There’s an ugly side of the fashion industry—one that nearly cost former top model Victoire Dauxerre her life. At age 17, Dauxerre was a regular teen getting ready to go to university when she was scouted by Elite Model Management in Paris and told that she could be “the next Claudia Schiffer.” By the time she was 18, Dauxerre was walking the runway for big-name designers at fashion weeks in New York City and Milan. But the pressure to fit into size-zero clothes propelled Dauxerre into a dangerous spiral of disordered eating, and soon she was battling anorexia and bulimia.
In Dauxerre’s new memoir, Size Zero: My Life as a Disappearing Model, (Harper Collins, $22) the now 24-year-old reveals how she dropped from 123 lbs to a dangerous 103 lbs in only a few months, and how the pressure to be stick-thin pushed her to attempt suicide.
How did your eating disorder begin?
I never had issues before [modelling]. For me, it began when I first arrived at the modelling agency and they took my measurements. They measure your chest, your waist and around your hips. I had to lose three centimetres to reach a size zero, so they told me they were going to lie on my comp card. [Editor’s note: a comp card is a model’s business card that includes photos and measurements.] So on my contract, it said size zero, and you sign your contract, so you have to match it. When you’re 18, you’re like, Three centimetres is nothing! You have no idea it’s 11 kilos (24 lbs). Even when I ate three apples a day, I knew I was too big.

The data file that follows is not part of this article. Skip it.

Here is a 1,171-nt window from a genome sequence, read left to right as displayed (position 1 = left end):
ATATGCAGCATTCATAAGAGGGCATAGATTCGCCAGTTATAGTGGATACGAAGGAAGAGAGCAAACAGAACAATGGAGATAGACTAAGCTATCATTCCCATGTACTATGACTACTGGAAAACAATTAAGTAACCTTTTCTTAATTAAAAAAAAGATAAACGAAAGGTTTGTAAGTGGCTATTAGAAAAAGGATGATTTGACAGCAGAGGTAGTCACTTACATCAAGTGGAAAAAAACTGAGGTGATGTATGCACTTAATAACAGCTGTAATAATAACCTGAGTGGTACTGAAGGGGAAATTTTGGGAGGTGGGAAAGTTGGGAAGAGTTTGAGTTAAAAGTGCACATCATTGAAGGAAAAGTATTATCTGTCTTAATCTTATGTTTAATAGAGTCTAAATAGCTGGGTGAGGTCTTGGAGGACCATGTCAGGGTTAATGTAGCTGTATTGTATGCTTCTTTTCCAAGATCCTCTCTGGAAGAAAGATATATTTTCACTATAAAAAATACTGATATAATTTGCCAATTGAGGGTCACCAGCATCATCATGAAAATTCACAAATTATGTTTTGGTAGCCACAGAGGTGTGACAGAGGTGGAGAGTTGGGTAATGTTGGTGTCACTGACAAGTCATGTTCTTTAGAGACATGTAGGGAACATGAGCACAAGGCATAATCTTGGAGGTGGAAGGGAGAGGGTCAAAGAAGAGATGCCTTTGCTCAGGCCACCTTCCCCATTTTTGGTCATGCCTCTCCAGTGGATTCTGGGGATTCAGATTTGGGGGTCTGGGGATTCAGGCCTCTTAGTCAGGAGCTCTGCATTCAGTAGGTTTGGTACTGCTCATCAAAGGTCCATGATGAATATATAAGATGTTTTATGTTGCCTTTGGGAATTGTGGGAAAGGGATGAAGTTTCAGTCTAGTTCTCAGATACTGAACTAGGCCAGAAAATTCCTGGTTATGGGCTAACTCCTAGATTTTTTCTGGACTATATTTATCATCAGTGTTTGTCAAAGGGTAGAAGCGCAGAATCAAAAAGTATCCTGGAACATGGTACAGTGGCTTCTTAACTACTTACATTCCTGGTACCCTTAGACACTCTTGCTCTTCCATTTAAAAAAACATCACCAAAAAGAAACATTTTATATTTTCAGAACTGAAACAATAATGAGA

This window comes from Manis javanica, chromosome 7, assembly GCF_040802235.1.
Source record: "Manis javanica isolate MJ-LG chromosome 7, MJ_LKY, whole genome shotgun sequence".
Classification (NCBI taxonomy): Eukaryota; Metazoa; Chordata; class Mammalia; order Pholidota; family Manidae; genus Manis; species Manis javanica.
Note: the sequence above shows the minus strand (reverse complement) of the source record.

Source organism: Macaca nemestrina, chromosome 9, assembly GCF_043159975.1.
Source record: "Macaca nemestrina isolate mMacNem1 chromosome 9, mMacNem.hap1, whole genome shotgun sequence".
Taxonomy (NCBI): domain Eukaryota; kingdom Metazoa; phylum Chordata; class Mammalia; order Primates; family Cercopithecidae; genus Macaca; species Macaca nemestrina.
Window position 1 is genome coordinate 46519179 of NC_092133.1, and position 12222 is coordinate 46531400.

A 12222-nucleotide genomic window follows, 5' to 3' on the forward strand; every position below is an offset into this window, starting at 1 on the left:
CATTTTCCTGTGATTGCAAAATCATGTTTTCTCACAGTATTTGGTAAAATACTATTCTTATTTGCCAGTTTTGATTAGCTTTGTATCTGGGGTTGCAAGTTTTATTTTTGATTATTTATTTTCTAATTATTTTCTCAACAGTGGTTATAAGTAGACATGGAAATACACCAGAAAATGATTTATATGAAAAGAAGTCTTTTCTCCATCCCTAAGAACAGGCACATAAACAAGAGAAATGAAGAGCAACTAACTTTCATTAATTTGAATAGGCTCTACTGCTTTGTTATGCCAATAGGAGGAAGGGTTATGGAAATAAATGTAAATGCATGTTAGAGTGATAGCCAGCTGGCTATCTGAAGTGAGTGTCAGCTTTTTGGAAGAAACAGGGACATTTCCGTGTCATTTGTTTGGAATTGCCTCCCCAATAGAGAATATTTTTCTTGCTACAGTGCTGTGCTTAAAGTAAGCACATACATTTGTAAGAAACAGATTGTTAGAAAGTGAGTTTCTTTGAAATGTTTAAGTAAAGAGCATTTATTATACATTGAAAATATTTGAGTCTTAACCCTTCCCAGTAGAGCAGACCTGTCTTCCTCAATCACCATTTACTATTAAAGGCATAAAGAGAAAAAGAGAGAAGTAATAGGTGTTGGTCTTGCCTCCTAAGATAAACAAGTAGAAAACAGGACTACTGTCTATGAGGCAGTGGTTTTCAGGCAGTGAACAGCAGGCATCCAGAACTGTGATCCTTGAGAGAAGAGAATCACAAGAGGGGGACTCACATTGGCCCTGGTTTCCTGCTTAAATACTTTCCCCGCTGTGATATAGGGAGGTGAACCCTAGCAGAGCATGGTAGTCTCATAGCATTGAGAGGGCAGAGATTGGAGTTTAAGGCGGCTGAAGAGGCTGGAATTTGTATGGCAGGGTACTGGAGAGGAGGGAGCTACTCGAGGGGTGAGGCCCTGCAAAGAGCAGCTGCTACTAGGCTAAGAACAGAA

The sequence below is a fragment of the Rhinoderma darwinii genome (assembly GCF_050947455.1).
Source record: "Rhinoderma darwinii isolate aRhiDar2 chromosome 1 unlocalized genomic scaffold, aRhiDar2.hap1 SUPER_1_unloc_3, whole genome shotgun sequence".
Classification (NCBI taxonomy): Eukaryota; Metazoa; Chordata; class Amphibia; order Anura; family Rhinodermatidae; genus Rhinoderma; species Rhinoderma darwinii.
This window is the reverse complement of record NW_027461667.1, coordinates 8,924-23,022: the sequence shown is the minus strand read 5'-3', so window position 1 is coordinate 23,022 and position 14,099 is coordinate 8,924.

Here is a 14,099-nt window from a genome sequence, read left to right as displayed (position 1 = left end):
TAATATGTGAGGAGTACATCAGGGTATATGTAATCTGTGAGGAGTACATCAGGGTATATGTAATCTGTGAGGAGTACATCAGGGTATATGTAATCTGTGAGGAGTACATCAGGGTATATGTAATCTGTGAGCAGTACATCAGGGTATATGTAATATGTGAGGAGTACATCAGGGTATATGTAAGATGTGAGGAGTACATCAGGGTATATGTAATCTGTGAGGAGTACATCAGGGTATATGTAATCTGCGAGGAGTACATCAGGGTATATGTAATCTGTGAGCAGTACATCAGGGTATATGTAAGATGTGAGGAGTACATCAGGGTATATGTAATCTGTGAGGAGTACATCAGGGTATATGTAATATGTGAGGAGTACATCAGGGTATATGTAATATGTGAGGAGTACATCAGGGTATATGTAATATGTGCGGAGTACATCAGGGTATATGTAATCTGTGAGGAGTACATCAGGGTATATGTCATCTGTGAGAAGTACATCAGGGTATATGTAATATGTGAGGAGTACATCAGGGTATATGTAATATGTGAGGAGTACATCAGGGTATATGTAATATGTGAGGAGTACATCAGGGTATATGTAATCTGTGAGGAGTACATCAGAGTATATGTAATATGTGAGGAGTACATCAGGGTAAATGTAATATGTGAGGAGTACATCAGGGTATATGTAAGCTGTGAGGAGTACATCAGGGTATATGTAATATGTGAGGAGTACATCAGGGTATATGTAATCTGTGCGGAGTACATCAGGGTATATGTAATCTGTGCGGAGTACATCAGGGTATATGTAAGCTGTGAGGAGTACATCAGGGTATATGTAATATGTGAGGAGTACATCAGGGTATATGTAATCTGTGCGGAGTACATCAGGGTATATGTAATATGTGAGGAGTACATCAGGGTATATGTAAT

You survived on three apples a day?
I decided to eat three apples a day for a month, and then figured I would eat properly again. But when I started eating like that, the anorexia appeared. It was so hard to get out of it. I wanted to go lower and lower on the scale. The little voice in my head said you will never fit into the clothes if you’re not size zero. Every day I was so frightened of gaining weight. That’s how I began using laxatives and enemas.
What was it like trying to work while struggling with this serious eating disorder?